Challenges

This is similar to the Weaknesses quadrant in SWOT, but with a few somewhat-subtle yet crucial differences. One is that this isn’t about ‘weaknesses’ in any pejorative sense: we will often be ‘weak’ in some area that isn’t actually relevant to the issues at hand. What should concern us here is about what we’d need to develop or change in order to respond to the issue at hand, and why we’d need to do that change. Typical questions here would include:

  • Challenges: What are the issues we need to address? - within the organisation? - in relationships with partners, suppliers, other stakeholders?
  • Constraints: What holds us back? What would constrain us to prevent any needed change? How will we resolve or work around those constraints?
  • Capabilities needed: What new capabilities and services would we need? What skills would be required? What would be needed to develop these skills and services?

The responses here should provide us with content and priorities for the change-roadmap, and also help identify the internal project-risks.

Deliverables would include: prioritised roadmap for change; risks / issues register.

Options

This combines both the Opportunities quadrant and Threats quadrant from SWOT, because opportunities and risks should always be addressed as a symmetric pair. They’re flip-sides of each other: opportunities always imply risks, and risks always imply opportunities. Given that fact, what we really want here is clarity on our options and choices that are implied by those opportunity / risk pairings. Typical questions here would include:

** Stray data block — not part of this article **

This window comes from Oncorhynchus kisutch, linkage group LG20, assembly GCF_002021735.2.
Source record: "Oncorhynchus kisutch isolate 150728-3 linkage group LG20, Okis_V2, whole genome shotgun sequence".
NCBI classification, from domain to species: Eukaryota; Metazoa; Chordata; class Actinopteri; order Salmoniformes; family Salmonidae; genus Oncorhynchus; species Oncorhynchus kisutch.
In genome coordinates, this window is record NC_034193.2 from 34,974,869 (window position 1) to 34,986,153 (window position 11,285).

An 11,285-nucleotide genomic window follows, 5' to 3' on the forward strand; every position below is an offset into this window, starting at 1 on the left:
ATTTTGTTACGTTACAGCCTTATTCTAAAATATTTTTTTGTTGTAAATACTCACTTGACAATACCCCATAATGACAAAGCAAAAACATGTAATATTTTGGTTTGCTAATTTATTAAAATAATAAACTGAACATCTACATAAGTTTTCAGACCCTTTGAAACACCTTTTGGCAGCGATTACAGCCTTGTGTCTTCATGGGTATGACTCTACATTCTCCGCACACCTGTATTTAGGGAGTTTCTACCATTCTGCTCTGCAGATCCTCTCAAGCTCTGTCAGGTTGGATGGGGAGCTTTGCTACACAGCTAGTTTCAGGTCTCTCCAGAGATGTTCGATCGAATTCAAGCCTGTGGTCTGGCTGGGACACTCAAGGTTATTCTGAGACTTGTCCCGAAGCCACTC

• Opportunities/Risks: What opportunities present themselves? What risks arise from with those opportunities? What opportunities arise from those apparent risks?
  • Options: What are our options in relation to those opportunities and risks? How can we act on those options? How should we prioritise those options and actions?

The responses here should help us identify the reasons for the change, the priorities for the change-roadmap, and external project-risks arising directly from those opportunities.

Deliverables would include: strategy-scenarios; opportunity / risk trade-off register.

Responses

This dimension is not explicit in SWOT: the nearest is sort of thinly-implied in Threats, but would mislead us if ‘threats’ were all we looked at. Here, it’s about how we hope or expect or fear that the real-world would respond to our choice of strategy or tactics: returns, rewards, responses or regulations, for example. Typical questions here would include:

  • Responses: What responses would we expect from other stakeholders? from customers? competitors? providers? partners?
  • Regulations: What regulations might arise in response to our strategy? What would be the impacts of new or upcoming legislation?
  • Returns / Rewards: What is the business-value or business-implication of each opportunity and risk?

The ideas and information we glean from this dimension should help us identify the business-case (if any) for the change, and the external risks impinging indirectly on the opportunities.

Deliverables would include: business case(s); opportunities / risks register; risk-mitigation scenarios.

Effectiveness

This dimension isn’t addressed anywhere in SWOT, yet is perhaps the most important of all, because it focusses on how things work (or will work) in practice. It actually comes down to just one question, framed in two different ways, or for two different views of the overall scope:

  • Local scope: How can we make this work better?
  • Global scope: How can we use this to make everything work better, for all stakeholders in scope?

To help build a richer picture of the context, we focus here on five distinct subsidiary themes or questions: